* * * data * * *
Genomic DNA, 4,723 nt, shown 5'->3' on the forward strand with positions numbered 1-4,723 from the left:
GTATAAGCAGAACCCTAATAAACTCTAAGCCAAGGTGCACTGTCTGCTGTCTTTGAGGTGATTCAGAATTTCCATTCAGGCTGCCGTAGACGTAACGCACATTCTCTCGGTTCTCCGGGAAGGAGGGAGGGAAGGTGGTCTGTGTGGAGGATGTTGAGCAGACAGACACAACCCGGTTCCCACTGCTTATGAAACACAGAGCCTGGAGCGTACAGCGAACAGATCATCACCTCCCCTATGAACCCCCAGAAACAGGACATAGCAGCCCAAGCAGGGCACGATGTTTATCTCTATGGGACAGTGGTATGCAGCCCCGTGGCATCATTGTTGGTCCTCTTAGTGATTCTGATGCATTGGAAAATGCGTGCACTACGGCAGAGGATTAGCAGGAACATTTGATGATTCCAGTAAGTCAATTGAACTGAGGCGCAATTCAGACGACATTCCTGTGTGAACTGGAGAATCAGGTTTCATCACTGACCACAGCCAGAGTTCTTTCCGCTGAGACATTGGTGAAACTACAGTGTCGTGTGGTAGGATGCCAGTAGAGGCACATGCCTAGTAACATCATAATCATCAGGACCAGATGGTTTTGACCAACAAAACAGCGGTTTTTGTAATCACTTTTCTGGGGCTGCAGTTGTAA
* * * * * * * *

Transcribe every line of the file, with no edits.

Genomic DNA, 4,723 nt, shown 5'->3' on the forward strand with positions numbered 1-4,723 from the left:
GTATAAGCAGAACCCTAATAAACTCTAAGCCAAGGTGCACTGTCTGCTGTCTTTGAGGTGATTCAGAATTTCCATTCAGGCTGCCGTAGACGTAACGCACATTCTCTCGGTTCTCCGGGAAGGAGGGAGGGAAGGTGGTCTGTGTGGAGGATGTTGAGCAGACAGACACAACCCGGTTCCCACTGCTTATGAAACACAGAGCCTGGAGCGTACAGCGAACAGATCATCACCTCCCCTATGAACCCCCAGAAACAGGACATAGCAGCCCAAGCAGGGCACGATGTTTATCTCTATGGGACAGTGGTATGCAGCCCCGTGGCATCATTGTTGGTCCTCTTAGTGATTCTGATGCATTGGAAAATGCGTGCACTACGGCAGAGGATTAGCAGGAACATTTGATGATTCCAGTAAGTCAATTGAACTGAGGCGCAATTCAGACGACATTCCTGTGTGAACTGGAGAATCAGGTTTCATCACTGACCACAGCCAGAGTTCTTTCCGCTGAGACATTGGTGAAACTACAGTGTCGTGTGGTAGGATGCCAGTAGAGGCACATGCCTAGTAACATCATAATCATCAGGACCAGATGGTTTTGACCAACAAAACAGCGGTTTTTGTAATCACTTTTCTGGGGCTGCAGTTGTAA